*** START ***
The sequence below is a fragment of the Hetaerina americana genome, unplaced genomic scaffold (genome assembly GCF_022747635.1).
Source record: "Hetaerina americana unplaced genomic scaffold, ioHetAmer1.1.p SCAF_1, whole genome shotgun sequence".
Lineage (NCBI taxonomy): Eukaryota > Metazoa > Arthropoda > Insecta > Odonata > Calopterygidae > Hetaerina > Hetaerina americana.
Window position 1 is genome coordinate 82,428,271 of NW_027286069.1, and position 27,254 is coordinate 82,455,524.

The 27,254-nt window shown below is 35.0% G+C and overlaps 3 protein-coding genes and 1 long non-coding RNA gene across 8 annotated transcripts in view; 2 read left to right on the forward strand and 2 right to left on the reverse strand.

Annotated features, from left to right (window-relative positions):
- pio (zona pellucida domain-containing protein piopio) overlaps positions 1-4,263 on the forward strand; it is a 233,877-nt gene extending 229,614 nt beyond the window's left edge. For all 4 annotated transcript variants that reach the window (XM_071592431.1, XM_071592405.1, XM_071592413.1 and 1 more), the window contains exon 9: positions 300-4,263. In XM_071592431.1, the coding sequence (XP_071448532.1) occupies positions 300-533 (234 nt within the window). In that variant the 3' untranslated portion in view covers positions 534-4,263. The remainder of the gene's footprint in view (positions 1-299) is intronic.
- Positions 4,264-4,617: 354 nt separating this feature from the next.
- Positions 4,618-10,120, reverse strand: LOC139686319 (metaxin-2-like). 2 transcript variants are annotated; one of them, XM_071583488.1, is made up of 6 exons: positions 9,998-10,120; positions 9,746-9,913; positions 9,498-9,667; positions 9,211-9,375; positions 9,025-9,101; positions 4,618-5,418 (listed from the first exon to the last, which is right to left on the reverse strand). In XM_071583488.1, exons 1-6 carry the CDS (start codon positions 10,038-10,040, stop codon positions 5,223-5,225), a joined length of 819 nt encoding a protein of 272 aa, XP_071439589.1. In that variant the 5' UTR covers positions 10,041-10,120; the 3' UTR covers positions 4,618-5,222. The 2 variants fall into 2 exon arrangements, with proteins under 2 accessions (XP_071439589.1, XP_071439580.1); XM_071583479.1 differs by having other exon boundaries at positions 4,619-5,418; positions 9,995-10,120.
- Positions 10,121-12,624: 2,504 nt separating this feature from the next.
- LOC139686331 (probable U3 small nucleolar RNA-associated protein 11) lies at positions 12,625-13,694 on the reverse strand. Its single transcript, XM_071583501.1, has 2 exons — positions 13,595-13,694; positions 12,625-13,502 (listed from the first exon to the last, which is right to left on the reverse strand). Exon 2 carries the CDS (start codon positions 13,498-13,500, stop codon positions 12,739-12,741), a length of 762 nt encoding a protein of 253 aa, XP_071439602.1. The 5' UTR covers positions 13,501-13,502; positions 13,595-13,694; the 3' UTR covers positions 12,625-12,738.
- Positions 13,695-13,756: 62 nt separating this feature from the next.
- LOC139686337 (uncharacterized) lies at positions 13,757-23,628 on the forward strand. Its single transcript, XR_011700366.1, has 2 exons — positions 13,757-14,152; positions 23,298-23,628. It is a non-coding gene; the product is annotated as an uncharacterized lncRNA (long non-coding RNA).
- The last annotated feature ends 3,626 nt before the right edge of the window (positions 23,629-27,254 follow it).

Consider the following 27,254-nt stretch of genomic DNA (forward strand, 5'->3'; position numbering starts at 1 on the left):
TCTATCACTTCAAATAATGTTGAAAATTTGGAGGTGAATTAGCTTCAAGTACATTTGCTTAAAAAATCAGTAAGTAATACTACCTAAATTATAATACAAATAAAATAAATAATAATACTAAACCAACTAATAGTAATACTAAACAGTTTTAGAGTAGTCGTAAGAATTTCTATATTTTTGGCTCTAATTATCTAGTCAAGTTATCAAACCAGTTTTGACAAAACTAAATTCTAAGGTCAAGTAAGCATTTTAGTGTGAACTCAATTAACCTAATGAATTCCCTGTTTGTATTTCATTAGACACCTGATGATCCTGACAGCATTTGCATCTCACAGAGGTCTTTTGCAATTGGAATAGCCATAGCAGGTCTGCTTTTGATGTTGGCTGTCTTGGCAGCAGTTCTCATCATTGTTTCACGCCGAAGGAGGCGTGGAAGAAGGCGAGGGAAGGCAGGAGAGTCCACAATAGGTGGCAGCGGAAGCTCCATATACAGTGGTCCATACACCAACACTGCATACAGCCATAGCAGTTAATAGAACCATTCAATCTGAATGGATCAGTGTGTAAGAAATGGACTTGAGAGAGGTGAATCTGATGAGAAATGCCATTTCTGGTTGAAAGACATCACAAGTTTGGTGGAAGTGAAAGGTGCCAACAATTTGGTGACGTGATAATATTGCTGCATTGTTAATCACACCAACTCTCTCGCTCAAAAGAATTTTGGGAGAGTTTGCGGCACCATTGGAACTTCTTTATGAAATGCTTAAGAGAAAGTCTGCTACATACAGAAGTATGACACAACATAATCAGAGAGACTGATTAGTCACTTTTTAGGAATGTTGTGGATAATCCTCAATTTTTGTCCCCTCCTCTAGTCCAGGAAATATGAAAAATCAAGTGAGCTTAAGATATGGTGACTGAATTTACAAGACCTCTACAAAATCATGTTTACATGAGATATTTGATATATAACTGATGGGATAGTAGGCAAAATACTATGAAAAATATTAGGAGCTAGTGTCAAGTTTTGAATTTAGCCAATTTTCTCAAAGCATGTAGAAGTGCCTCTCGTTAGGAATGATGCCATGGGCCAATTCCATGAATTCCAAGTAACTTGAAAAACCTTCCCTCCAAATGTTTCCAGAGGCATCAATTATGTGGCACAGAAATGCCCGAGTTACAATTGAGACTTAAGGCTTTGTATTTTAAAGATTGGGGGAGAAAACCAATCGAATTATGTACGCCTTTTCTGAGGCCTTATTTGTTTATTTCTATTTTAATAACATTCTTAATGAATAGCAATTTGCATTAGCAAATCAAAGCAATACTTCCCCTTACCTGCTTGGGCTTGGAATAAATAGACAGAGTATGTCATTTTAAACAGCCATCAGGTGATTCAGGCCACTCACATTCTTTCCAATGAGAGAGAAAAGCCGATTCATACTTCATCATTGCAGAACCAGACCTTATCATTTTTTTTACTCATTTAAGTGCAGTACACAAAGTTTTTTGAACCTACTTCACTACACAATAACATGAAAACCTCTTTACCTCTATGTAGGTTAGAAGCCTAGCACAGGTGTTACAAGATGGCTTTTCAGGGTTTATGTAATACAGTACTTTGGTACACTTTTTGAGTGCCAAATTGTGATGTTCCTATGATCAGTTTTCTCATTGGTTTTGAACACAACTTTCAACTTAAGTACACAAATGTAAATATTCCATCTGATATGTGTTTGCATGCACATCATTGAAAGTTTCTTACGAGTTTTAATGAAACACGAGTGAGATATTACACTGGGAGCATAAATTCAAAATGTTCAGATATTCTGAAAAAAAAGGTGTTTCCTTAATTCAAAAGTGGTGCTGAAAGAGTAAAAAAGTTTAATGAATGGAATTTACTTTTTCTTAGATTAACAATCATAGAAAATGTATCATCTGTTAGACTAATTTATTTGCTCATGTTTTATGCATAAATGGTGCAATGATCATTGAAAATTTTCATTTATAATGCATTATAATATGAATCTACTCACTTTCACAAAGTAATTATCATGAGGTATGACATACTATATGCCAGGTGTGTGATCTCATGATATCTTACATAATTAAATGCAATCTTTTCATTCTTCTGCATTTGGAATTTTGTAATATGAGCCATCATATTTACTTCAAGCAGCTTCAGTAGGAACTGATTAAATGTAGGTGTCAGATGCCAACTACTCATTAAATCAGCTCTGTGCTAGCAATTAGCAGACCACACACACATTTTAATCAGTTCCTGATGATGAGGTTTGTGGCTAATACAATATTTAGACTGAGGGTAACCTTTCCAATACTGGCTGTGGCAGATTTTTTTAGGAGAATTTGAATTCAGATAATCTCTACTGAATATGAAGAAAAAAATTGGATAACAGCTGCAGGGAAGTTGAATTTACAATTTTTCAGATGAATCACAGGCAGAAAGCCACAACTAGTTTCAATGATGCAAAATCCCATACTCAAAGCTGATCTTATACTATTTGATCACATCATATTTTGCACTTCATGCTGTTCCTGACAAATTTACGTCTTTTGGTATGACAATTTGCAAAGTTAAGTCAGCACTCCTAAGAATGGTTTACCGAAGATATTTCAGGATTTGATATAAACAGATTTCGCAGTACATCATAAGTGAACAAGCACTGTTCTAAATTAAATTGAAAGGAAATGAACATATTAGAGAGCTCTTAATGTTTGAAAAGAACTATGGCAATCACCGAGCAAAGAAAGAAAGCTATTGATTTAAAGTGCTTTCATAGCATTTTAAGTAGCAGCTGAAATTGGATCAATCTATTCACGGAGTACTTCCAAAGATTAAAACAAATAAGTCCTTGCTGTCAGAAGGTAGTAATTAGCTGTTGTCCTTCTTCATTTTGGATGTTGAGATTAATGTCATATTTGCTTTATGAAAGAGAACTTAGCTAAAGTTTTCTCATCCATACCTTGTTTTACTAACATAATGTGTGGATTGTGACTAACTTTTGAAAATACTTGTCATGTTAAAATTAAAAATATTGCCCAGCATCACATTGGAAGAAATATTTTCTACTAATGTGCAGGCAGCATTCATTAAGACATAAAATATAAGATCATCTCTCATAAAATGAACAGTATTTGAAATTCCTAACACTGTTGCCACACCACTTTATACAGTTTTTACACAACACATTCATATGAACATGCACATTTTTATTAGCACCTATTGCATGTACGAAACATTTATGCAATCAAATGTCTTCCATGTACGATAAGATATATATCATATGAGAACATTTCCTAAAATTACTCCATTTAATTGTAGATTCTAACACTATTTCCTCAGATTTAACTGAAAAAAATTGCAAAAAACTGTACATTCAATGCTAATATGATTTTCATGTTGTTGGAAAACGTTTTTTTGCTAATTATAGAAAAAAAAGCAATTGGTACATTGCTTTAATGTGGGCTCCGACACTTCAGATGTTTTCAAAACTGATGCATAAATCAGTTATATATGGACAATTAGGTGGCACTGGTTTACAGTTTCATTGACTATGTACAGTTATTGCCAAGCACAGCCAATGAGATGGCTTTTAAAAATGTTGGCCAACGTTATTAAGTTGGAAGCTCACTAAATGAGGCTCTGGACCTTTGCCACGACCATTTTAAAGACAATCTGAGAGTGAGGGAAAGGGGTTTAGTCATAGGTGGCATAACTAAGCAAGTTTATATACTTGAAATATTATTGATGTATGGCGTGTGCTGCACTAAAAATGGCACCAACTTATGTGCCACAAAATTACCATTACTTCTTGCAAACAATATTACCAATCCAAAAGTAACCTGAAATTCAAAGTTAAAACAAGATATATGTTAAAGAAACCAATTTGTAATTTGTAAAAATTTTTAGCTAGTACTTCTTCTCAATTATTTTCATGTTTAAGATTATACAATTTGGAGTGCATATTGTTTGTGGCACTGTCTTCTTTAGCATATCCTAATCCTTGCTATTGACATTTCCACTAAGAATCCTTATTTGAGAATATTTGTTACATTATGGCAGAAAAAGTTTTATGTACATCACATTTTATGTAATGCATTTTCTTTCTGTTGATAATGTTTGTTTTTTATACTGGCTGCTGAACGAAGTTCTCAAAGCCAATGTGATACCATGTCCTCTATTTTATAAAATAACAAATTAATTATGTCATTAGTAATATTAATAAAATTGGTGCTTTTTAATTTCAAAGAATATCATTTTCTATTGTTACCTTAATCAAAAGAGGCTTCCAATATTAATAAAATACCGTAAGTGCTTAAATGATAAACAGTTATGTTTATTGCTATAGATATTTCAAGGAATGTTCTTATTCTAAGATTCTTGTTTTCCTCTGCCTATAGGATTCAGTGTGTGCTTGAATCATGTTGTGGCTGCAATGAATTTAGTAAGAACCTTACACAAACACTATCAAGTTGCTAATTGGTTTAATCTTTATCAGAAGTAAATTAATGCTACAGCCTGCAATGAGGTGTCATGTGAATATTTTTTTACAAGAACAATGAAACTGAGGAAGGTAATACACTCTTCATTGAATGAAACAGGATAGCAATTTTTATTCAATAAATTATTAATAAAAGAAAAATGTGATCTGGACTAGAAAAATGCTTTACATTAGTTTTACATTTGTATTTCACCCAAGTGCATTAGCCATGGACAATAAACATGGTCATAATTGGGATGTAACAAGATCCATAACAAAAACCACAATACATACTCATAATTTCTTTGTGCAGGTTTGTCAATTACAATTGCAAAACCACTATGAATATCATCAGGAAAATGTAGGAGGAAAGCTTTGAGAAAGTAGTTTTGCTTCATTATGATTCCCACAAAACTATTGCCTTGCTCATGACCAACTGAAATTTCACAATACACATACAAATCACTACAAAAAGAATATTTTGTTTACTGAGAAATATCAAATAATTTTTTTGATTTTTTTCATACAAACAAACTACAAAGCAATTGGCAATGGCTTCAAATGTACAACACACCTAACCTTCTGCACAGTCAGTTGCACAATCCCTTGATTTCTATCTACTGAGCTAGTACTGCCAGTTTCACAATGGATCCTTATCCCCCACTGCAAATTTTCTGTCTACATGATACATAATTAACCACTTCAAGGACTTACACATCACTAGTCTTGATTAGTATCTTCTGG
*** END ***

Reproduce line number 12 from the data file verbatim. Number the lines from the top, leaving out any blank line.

- Positions 13,695-13,756: 62 nt separating this feature from the next.